Opioid overdose in Ohio is a complex problem and requires a multifaceted solution. The Take Charge Ohio initiative addresses the issue on individual, professional and community levels. It envisions an Ohio where pain medications are used appropriately, minimally and responsibly. It also envisions a community that works together to prevent opioid misuse and addiction.

The vision of this drug education program can only be realized by all the components working together. No one entity or group can do it alone. Physicians are at the forefront of resolving the opioid crisis and can play a key role in reducing opioid overdoses through responsible prescribing practices. To date, this is one of the most comprehensive approaches to the opioid overdose problem in Ohio. It can serve as a model program for other states to adopt. In this way, the program will have an effect not only on reducing opioid deaths in Ohio but in the nation as a whole. Ohio makes a good testing ground for the program because the effects are likely to be more obvious due to the severity of the problem.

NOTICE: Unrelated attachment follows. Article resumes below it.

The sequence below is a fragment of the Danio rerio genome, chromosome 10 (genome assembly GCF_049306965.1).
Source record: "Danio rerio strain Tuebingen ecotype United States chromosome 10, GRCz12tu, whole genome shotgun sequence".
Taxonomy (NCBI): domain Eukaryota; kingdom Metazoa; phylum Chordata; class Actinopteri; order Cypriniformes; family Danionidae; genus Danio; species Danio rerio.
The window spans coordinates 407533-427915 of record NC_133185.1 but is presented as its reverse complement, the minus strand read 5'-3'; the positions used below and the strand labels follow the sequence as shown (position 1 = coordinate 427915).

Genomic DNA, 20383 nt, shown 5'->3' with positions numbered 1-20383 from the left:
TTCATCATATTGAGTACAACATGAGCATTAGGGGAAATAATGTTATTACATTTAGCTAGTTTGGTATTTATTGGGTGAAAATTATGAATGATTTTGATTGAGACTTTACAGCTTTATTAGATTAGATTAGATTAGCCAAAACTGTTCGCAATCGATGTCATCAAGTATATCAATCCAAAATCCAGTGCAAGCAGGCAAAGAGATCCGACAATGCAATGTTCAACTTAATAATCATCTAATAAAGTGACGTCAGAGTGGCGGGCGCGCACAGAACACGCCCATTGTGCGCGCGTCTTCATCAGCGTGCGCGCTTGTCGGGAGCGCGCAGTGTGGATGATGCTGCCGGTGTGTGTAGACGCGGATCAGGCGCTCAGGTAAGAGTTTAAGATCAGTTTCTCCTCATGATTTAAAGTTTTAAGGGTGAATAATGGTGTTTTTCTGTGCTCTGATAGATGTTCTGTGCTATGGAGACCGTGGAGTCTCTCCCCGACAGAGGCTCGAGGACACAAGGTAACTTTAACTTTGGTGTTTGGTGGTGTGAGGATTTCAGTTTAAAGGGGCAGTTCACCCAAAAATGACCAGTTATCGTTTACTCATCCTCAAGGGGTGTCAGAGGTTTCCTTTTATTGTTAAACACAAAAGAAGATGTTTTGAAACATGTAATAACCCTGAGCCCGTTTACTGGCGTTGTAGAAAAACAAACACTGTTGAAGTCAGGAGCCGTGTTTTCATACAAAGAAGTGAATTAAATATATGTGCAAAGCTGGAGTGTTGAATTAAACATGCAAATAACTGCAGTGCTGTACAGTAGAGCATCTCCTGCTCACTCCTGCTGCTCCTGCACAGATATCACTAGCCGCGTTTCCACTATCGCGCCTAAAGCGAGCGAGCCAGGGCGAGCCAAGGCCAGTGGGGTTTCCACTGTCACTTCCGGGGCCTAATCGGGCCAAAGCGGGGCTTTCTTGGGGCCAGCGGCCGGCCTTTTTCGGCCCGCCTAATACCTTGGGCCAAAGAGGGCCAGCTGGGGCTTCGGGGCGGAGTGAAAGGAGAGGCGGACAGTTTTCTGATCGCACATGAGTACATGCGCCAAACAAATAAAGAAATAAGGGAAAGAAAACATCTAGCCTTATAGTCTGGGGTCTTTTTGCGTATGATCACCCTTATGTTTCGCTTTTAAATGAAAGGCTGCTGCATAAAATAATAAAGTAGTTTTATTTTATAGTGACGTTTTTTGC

This educational program will drive policy in the future by allowing the successful coordination of many different government and private entities that have a stake in preventing opioid addiction and overdose deaths. The problem did not develop overnight, and it may take some time before Ohio begins to see the effects of the Take Charge initiative. In the end, everyone will benefit from a reduction in opioid overdose and the devastating effect that addiction has on lives.